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Pictured Above: COVER CROP SEEDING DATE AFFECTS SLUGS. This image of Ohio grower Bruce Renner’s field shows how the seeding date of cereal rye impacted slug damage. The top half of the field in red and yellow is where corn was harvested Sept. 28 and seeded immediately to rye. In the bottom half of the field, the corn was harvested 3½ weeks later. The earlier planted rye was thicker and taller, resulting in more slug damage. Slugs will eat virtually all crops and it’s not uncommon to see 20% yield losses from them.
While there are many benefits to long-term no-till and cover cropping, unfortunately, it is also a very stable environment for slugs and voles. As former NRCS Regional Soil Health Specialist Jim Hoorman explained in a presentation at the 2021 National No-Tillage Conference, slugs like high humidity, low winds, and fields with surface residue and green food. Voles thrive under tall cover crops that protect them from predators and prefer to eat grasses, seeds and high-protein plants.The good news is that no-tillers don’t need to break out the chisel plow to change course — tillage is only about 60% or less effective in controlling these pests, says Hoorman. Instead, there are preventive measures and practice changes you can make to protect your crops.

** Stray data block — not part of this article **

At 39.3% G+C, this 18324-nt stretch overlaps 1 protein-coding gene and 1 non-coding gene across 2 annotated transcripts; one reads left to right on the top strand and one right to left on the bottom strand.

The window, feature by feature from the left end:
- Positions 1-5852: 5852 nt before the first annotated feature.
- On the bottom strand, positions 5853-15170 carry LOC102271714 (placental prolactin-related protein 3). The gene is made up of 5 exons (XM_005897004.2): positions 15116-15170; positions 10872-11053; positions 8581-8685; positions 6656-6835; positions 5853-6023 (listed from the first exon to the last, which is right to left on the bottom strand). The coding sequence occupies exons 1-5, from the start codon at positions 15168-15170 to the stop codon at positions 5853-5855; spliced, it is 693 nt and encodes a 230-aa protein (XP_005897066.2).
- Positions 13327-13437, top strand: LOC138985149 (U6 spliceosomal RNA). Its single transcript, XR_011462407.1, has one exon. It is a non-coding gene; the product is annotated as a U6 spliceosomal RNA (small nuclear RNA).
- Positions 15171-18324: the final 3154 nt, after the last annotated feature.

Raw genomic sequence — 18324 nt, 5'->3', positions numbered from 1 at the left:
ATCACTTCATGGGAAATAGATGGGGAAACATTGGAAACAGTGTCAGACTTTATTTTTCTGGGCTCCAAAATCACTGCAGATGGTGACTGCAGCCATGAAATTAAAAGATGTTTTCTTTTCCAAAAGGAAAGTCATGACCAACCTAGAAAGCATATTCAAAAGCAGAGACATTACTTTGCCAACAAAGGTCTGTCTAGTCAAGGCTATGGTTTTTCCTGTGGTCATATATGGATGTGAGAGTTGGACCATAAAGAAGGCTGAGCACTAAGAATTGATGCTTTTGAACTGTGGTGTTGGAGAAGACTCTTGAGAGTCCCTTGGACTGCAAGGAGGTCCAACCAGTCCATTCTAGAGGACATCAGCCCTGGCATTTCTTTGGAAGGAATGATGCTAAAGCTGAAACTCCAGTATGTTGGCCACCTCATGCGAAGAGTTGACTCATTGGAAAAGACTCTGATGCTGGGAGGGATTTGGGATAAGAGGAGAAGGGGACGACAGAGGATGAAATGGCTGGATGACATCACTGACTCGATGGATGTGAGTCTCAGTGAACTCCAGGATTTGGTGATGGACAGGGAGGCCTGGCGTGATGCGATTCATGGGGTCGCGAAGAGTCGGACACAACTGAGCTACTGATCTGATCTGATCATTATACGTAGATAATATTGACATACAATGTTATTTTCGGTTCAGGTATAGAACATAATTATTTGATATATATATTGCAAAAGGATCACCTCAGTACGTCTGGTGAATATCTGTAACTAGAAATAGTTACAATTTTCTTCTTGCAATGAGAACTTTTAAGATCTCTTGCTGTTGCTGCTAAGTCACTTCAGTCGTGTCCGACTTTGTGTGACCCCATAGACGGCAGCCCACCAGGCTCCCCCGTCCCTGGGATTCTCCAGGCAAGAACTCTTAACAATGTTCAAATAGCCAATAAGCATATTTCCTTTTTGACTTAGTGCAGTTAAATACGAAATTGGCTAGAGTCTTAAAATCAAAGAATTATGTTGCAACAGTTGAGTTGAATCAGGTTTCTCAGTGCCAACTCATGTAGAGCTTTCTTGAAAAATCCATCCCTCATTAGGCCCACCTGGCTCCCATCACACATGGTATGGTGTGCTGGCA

1. Start with Scouting
The level of pests you have will determine how aggressive you need to be. To scout for slugs, you can put out a shingle, boards or even newspaper under a…
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